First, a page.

alias up-all='svn up ~/includes ~/scripts ~/htdocs/intra ~/htdocs/update'

If you're on Windows, you could cobble together some .bat or other scripts and put them in your path to achieve the same results.


Usually you only want to keep binary files that have been explicitly released, i.e. official releases or binaries that are used by the Testing department. So it really doesn't make sense to commit every newly built binary.

So the real solution to your problem is a redesign of your SVN repository. The directories where the files are built shouldn't be under source control AND should be ignored using svn:ignore properties. This prevents newly built binaries from being noticed by SVN. Secondly you might create a separate directory where you store the binaries you do want to keep. This directory, ofcourse, needs to be under version control.

Now you can develop, without having troubles with changing binaries. When you finally get to the stage where you do want to keep those binaries, you just copy those binaries to that separate directory created above, thereby overwriting the old ones. SVN will now notice the files have changed and you can commit them.

Another approach that I have seen used in the past is to first create a TAG from your source tree. The build server (or yourself) then checks out this TAG and builds the binaries from that checked out TAG. Afterwards the built binaries are committed on top of that TAG. Many people think you should never ever commit on top of a TAG, but it might work for you. The only think you should remember is that when you export/check out that TAG you have to take the HEAD revision and not the TAG's own revision (which would be HEAD-1).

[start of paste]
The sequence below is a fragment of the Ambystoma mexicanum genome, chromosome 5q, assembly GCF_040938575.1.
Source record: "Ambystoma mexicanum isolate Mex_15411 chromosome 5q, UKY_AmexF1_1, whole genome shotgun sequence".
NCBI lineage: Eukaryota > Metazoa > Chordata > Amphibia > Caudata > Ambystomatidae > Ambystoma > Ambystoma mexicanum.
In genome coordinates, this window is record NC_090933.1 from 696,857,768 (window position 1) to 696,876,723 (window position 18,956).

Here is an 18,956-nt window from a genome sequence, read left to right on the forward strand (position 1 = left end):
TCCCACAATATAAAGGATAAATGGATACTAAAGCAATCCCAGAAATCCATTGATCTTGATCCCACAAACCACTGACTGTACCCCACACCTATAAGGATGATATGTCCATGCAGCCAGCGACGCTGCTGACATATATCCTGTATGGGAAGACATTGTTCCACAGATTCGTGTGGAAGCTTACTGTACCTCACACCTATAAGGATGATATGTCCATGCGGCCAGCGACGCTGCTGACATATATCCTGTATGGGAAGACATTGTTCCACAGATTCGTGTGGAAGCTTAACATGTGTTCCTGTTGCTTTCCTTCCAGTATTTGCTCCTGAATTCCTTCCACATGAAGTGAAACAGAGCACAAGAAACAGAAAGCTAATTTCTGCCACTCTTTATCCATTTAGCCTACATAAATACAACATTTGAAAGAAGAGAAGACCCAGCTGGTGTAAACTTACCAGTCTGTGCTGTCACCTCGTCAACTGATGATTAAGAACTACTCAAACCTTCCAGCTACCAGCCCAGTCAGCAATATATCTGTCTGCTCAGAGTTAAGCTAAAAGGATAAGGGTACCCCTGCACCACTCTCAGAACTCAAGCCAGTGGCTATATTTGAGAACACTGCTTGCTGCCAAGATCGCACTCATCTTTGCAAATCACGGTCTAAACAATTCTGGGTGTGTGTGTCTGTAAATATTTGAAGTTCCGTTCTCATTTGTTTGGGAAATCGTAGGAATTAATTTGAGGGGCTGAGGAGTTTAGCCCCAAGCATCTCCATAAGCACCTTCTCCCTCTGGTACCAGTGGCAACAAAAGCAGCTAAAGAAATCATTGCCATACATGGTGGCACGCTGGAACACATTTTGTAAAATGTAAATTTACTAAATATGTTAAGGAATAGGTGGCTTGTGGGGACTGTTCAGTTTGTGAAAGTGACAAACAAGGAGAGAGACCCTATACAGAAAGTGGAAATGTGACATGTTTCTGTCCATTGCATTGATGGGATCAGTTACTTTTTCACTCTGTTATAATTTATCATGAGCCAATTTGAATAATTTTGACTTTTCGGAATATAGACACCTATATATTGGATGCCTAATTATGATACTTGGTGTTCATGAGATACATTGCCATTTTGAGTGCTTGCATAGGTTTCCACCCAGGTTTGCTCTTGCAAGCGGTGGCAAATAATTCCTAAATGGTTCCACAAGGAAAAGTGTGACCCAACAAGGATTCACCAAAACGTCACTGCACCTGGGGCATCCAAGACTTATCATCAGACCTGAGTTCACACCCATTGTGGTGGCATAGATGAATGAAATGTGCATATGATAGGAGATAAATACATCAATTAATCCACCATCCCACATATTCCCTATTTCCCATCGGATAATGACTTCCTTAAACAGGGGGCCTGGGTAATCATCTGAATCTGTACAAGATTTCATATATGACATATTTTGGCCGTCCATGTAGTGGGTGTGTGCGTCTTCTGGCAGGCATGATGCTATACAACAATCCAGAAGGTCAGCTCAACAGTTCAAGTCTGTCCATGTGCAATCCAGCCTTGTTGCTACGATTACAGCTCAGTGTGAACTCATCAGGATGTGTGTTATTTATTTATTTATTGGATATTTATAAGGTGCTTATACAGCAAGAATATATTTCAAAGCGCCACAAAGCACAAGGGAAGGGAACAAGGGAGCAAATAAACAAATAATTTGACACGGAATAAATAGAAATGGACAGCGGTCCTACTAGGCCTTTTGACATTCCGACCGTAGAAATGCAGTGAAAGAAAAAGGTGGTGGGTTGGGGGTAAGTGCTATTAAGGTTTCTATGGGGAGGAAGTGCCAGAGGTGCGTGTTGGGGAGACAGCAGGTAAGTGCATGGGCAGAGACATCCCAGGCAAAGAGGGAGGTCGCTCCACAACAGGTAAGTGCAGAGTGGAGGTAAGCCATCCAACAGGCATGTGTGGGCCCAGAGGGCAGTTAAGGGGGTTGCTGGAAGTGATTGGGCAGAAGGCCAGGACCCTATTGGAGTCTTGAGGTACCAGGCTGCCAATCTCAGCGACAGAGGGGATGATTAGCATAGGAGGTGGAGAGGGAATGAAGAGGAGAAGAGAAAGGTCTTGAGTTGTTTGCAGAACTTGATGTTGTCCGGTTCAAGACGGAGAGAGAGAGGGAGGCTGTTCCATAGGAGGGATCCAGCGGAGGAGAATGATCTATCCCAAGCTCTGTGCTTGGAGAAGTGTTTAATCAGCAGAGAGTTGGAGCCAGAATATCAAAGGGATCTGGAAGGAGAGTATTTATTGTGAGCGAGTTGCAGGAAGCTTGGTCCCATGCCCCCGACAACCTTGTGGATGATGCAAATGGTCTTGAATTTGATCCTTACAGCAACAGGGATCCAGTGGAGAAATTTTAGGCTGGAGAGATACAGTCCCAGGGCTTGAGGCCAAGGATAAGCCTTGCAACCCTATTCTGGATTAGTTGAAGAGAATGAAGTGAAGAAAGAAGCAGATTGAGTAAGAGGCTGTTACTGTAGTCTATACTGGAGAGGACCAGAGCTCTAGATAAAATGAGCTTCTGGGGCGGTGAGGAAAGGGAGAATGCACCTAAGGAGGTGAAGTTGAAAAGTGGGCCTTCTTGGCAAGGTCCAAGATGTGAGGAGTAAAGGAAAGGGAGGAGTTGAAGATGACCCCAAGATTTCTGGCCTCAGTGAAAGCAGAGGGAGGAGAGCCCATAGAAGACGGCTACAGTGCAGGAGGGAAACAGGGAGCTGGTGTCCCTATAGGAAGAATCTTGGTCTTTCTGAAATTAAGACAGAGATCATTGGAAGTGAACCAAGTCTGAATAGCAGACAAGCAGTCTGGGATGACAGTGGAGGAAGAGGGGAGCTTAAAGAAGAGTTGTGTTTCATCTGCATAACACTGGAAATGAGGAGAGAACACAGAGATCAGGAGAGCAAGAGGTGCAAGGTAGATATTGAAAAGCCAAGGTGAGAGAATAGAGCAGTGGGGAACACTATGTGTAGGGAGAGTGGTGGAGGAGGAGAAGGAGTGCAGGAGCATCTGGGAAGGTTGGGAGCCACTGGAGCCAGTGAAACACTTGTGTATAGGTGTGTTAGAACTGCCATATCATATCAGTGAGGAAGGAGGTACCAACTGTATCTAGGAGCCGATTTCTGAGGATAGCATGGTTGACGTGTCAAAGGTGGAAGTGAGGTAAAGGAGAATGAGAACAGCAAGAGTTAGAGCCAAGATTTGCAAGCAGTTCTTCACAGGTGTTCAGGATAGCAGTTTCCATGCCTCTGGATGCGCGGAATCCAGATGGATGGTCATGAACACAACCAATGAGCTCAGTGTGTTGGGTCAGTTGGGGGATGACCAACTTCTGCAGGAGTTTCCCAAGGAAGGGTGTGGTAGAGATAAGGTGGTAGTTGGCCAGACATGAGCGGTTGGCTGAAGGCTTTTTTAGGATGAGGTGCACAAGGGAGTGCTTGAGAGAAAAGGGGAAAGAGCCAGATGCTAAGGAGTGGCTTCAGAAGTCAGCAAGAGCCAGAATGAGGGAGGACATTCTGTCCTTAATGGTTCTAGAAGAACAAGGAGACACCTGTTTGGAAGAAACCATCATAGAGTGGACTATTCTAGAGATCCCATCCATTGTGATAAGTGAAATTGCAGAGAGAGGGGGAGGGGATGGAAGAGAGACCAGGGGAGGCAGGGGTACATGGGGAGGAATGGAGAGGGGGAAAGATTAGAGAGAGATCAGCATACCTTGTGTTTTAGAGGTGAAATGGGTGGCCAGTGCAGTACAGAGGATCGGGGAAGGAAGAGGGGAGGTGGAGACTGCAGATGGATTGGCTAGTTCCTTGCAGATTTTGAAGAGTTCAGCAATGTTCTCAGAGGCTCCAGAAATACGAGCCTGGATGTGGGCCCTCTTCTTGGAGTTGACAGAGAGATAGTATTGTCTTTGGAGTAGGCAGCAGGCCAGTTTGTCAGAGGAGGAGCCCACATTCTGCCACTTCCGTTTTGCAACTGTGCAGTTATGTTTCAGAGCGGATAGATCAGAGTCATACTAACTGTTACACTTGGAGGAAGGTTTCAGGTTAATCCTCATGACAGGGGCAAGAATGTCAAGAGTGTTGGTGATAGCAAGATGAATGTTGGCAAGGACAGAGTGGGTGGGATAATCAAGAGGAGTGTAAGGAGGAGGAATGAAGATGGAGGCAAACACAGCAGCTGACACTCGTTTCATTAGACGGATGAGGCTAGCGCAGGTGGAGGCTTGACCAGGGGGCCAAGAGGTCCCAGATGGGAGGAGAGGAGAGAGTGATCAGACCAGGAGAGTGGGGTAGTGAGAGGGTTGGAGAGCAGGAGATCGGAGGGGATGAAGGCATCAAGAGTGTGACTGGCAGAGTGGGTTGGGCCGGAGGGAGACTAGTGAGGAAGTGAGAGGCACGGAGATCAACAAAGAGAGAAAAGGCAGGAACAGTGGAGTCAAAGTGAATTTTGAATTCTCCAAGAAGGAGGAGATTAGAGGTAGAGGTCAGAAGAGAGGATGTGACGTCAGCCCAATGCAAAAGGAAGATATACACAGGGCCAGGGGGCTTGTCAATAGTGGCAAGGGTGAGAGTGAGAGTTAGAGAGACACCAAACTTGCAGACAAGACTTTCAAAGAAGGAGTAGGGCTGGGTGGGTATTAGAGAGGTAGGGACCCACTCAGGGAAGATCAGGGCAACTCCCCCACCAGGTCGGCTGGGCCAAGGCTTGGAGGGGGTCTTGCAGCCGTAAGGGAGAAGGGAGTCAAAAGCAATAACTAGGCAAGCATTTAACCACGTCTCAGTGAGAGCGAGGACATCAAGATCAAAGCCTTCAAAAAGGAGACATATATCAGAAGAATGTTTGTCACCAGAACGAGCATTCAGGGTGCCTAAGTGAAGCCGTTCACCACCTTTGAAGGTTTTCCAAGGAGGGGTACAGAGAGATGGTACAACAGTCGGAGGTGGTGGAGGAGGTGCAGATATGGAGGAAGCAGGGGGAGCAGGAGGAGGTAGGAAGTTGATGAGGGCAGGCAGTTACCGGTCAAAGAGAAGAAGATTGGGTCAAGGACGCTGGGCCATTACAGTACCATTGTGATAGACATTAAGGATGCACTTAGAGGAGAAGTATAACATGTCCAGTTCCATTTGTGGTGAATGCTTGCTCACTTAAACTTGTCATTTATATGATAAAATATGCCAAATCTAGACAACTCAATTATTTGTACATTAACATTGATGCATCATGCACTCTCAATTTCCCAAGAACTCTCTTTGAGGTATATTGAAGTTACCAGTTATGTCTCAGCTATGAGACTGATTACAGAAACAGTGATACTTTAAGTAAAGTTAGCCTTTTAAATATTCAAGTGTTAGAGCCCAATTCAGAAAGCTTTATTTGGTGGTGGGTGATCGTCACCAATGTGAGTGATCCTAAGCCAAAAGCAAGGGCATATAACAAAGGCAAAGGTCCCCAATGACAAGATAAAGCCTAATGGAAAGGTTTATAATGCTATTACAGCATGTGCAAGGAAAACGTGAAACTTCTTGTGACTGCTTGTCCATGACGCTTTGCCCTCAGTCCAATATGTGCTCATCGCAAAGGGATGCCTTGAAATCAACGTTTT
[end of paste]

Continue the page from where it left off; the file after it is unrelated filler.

• Thank you for your thoughts, I agree 100%. Unfortunately, this is a project that I'm working for under contract and haven't bothered to give them your lecture. I was just hoping to work around their "bug". Mar 11, 2009 at 1:35

If they're version controlled then subversion is doing it's job :)

wcoenen's approach should also do the job after a bit of work, another approach could be a script which performs svn revert /project/src/bin then svn ci.

For what it's worth, this is one reason why we setup a "deploy" directory, and always ignore bin and obj directory output. That way only on certain release builds does the binary output get copied (and added to svn) to deploy.

  • Agreed, svn is doing its job. I just don't like how the project was setup and am looking for a work-around. Feb 25, 2009 at 22:27

Another important note to add to the above (copied from http://svnbook.red-bean.com/nightly/en/svn.advanced.props.special.ignore.html):

Subversion's support for ignorable file patterns extends only to the one-time process of adding unversioned files and directories to version control. Once an object is under Subversion's control, the ignore pattern mechanisms no longer apply to it. In other words, don't expect Subversion to avoid committing changes you've made to a versioned file simply because that file's name matches an ignore pattern — Subversion always notices all of its versioned objects.